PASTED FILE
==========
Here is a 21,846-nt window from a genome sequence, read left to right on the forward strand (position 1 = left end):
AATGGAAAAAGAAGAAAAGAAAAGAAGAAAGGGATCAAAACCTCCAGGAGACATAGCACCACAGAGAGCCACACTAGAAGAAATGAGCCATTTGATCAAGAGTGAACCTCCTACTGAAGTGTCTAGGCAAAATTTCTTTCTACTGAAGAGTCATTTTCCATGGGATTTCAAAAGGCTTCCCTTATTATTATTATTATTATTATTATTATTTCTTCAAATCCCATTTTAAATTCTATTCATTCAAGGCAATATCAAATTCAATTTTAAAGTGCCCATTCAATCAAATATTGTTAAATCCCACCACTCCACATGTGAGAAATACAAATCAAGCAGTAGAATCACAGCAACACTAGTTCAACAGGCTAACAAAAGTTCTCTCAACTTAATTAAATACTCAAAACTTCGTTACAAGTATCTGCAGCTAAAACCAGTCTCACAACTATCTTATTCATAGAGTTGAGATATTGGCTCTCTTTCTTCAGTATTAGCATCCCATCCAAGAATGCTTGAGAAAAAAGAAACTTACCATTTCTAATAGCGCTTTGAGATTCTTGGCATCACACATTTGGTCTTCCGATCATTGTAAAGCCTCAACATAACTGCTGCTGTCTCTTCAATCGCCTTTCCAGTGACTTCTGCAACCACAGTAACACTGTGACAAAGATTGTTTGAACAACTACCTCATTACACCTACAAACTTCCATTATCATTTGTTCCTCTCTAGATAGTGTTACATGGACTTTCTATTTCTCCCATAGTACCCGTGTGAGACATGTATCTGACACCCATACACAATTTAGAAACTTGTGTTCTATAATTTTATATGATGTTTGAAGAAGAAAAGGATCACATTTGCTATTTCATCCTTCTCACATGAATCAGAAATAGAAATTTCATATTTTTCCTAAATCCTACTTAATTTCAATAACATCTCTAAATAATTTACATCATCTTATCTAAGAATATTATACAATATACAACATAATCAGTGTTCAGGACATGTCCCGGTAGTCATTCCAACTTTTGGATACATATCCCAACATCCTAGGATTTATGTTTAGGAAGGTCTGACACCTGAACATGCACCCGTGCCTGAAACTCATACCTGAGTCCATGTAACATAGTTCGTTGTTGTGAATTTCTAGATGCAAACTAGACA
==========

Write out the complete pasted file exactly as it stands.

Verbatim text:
Here is a 21,846-nt window from a genome sequence, read left to right on the forward strand (position 1 = left end):
AATGGAAAAAGAAGAAAAGAAAAGAAGAAAGGGATCAAAACCTCCAGGAGACATAGCACCACAGAGAGCCACACTAGAAGAAATGAGCCATTTGATCAAGAGTGAACCTCCTACTGAAGTGTCTAGGCAAAATTTCTTTCTACTGAAGAGTCATTTTCCATGGGATTTCAAAAGGCTTCCCTTATTATTATTATTATTATTATTATTATTTCTTCAAATCCCATTTTAAATTCTATTCATTCAAGGCAATATCAAATTCAATTTTAAAGTGCCCATTCAATCAAATATTGTTAAATCCCACCACTCCACATGTGAGAAATACAAATCAAGCAGTAGAATCACAGCAACACTAGTTCAACAGGCTAACAAAAGTTCTCTCAACTTAATTAAATACTCAAAACTTCGTTACAAGTATCTGCAGCTAAAACCAGTCTCACAACTATCTTATTCATAGAGTTGAGATATTGGCTCTCTTTCTTCAGTATTAGCATCCCATCCAAGAATGCTTGAGAAAAAAGAAACTTACCATTTCTAATAGCGCTTTGAGATTCTTGGCATCACACATTTGGTCTTCCGATCATTGTAAAGCCTCAACATAACTGCTGCTGTCTCTTCAATCGCCTTTCCAGTGACTTCTGCAACCACAGTAACACTGTGACAAAGATTGTTTGAACAACTACCTCATTACACCTACAAACTTCCATTATCATTTGTTCCTCTCTAGATAGTGTTACATGGACTTTCTATTTCTCCCATAGTACCCGTGTGAGACATGTATCTGACACCCATACACAATTTAGAAACTTGTGTTCTATAATTTTATATGATGTTTGAAGAAGAAAAGGATCACATTTGCTATTTCATCCTTCTCACATGAATCAGAAATAGAAATTTCATATTTTTCCTAAATCCTACTTAATTTCAATAACATCTCTAAATAATTTACATCATCTTATCTAAGAATATTATACAATATACAACATAATCAGTGTTCAGGACATGTCCCGGTAGTCATTCCAACTTTTGGATACATATCCCAACATCCTAGGATTTATGTTTAGGAAGGTCTGACACCTGAACATGCACCCGTGCCTGAAACTCATACCTGAGTCCATGTAACATAGTTCGTTGTTGTGAATTTCTAGATGCAAACTAGACA